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For Jan Karski, a Long Overdue Medal of Freedom

For Jan Karski, a Long Overdue Medal of Freedom

By Mark Salter - May 29, 2012

The Presidential Medal of Freedom will be awarded Tuesday to 13 worthy Americans, three of them posthumously. Among those being honored by President Obama is Jan Karski, a hero of the Polish resistance in World War II who died in 2000. I knew him slightly. I was a newly transferred undergraduate at Georgetown University, where Theory of Communism was a required course for government majors. He taught the class.

Dr. Karski was a favorite of students: a charmer, theatrical, a bit of a ham, really. With his thick accent and thin, hawkish face, his bearing ramrod straight and movements deliberate, the familiar pearl gray suit and white shirt (tie knotted firmly), his chin elevated, his head turned in profile, surveying the class with one eye before he started the lecture, he could have been a stock character in drawing-room comedies from the 1930s -- the vaguely middle European aristocrat, who’s always fiddling with his monocle.

But when he began to speak he would become operatic. He didn’t deliver lectures. He performed them -- sweeping an outstretched arm across his chest in an excited flourish, crouching low at the waist and creeping about, comically impersonating famous communists. Suddenly he’d pull himself up to his full height, a surprised look in his eyes as he proclaimed Lenin or Marx or Trotsky -- men whose ideology he abhorred -- “a genius.”

He was alternately amusing and grave, bombastic and sharp, absurd and insightful -- and always riveting. I was a middle-class kid from the Midwest who had worked on a railroad for four years and been an indifferent and frequently truant high school student. Television and rock-and-roll were all I knew of culture. Dr. Karski was unlike anyone I had ever encountered.

And he had a legend. The details weren’t widely known among my classmates, though they were not difficult to discover. He had been tortured, we knew, by the Gestapo. I think we had also heard a rumor that he had attempted suicide before he had somehow escaped. He didn’t tell us the story, although in later years he would share it with inquiring students.

The following is a brief account of his legend: He was born Jan Kozielewski in the industrial city of Lodz, a Catholic raised in a mostly Jewish neighborhood. He entered the Polish diplomatic service after university. During compulsory military training he had served as an officer in a horse-drawn artillery unit. He was recalled to the army just prior to the Soviet and German invasions of Poland. Captured by the Red Army, he managed to escape the mass murder of Polish officers in the Katyn Forest by pretending to be an enlisted soldier. He escaped from a train en route to a POW camp, made his way to Warsaw and joined the resistance.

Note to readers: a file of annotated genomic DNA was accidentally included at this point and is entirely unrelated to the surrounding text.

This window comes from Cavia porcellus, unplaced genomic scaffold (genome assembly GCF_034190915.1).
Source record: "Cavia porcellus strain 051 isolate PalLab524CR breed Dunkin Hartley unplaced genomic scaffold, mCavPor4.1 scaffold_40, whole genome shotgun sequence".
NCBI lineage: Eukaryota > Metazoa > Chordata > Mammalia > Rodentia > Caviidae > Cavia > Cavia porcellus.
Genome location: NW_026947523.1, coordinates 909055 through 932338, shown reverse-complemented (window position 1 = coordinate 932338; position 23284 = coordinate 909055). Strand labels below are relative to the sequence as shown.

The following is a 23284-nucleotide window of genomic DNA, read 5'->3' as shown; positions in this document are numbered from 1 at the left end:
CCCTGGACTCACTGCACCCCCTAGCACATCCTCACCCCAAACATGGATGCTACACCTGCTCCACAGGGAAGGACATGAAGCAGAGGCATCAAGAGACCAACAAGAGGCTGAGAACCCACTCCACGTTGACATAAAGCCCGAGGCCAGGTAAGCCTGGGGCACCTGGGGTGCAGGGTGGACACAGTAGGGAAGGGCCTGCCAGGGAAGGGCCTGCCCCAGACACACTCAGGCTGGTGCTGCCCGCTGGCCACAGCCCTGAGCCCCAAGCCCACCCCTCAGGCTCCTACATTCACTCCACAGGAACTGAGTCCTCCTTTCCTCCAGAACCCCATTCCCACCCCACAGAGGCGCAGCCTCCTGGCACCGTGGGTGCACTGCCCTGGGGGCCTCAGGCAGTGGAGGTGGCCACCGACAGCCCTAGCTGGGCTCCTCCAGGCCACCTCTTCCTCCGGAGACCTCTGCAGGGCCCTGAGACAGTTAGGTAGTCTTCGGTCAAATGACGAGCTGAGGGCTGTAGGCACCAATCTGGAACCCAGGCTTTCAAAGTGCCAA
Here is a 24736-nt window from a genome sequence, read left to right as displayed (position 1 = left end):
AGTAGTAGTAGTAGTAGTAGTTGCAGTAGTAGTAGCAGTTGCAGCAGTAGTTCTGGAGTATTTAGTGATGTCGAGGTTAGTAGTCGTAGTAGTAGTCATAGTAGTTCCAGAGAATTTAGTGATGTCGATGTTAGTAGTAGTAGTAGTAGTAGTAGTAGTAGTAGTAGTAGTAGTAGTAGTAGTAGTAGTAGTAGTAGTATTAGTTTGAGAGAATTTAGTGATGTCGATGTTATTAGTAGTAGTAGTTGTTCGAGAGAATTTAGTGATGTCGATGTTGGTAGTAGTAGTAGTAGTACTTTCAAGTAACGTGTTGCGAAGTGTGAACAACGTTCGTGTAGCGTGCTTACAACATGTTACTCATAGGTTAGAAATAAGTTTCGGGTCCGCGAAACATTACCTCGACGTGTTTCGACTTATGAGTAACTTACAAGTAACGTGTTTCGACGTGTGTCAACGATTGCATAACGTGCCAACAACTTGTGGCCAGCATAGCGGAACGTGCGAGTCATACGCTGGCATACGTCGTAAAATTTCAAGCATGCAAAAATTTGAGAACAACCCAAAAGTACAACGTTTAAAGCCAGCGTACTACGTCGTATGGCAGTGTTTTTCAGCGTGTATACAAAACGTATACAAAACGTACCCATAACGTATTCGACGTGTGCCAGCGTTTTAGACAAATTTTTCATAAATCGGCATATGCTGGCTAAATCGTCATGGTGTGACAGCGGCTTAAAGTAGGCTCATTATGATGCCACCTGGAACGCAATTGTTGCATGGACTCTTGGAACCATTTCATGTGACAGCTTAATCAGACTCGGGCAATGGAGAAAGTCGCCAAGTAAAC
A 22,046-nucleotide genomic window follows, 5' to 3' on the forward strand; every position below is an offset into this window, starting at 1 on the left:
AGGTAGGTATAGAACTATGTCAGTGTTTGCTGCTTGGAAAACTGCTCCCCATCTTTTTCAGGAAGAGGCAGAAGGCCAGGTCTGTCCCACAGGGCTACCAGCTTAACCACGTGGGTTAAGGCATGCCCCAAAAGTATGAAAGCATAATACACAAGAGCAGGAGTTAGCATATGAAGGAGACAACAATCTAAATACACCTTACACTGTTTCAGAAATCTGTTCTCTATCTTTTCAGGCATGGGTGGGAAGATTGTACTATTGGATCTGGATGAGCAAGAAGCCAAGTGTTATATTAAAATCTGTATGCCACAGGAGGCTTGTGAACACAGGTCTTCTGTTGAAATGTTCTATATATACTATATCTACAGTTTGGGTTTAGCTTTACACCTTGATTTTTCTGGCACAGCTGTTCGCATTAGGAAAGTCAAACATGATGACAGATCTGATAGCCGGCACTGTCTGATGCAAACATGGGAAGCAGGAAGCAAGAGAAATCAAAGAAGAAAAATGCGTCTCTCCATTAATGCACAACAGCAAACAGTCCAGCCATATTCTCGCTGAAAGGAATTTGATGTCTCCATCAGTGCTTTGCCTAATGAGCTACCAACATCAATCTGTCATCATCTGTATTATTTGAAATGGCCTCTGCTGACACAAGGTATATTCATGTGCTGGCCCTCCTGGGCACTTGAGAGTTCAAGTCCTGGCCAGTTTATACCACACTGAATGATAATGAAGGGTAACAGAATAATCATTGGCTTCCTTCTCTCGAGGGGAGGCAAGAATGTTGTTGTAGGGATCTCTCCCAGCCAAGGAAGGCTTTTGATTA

With his diplomatic background, fluency in several languages and photographic memory, he served as a courier carrying dispatches to and from the Polish government in exile, and took the nom de guerre “Karski.” He made several dangerous trips to Paris and London. He was captured by the Nazis in Slovakia, and tortured at length but refused to disclose any information. Fearing he had reached his breaking point, he slashed his wrists, and was taken to a hospital to be kept alive for further torture. In a rescue organized by the resistance, he jumped naked from a hospital window, and escaped. After recovering from his wounds, he resumed active duty.

In 1942, Karski was ordered to brief the Polish prime minister in London on Nazi atrocities in Poland. To gather information, he was twice smuggled into the Warsaw ghetto, disguised as a Jew, where he witnessed listless, vacant-eyed, emaciated inhabitants wandering in search of garbage scraps; decomposing corpses littering the sidewalks and streets, killed by starvation and murder; German boys shooting Jews for sport, laughing and congratulating one another.

“Remember this, remember this,” his Jewish escort admonished him. “We are dying here! Say it!”

He traveled to Izbicia, a way station near the Belzec death camp, dressed as a Latvian guard, and watched naked Jews, “a quivering cargo of flesh,” loaded “hermetically” into boxcars, the quicklime covering the floors burning them alive.

He made a harrowing journey to London where he recounted for his superiors and British Foreign Secretary Anthony Eden the horrors he had witnessed. He went to Washington and briefed Secretary of State Cordell Hull, Supreme Court Justice Felix Frankfurter, and President Roosevelt. I imagine he held them all spellbound. But they did nothing. FDR assured him justice would be done after Germany was defeated.

Warned by his superiors that the Nazis had discovered his identity, and ordered to remain in Washington, he wrote a best-selling account of his experiences and made a life at Georgetown.

Years later, he spoke of the effect his witness had on his faith:

“[M]y faith tells me the second Original Sin has been committed by humanity: through commission, or omission, or self-imposed ignorance, or insensitivity, or self-interest, or hypocrisy, or heartless rationalization.

“This sin will haunt humanity to the end of time.

“It does haunt me. And I want it to be so.”

Jan Karski, a haunted man, a righteous man, it was a privilege to have known him even slightly. I’ll never meet another like him. 

Mark Salter is the former chief of staff to Sen. John McCain and was a senior adviser to the McCain for President campaign.

Mark Salter

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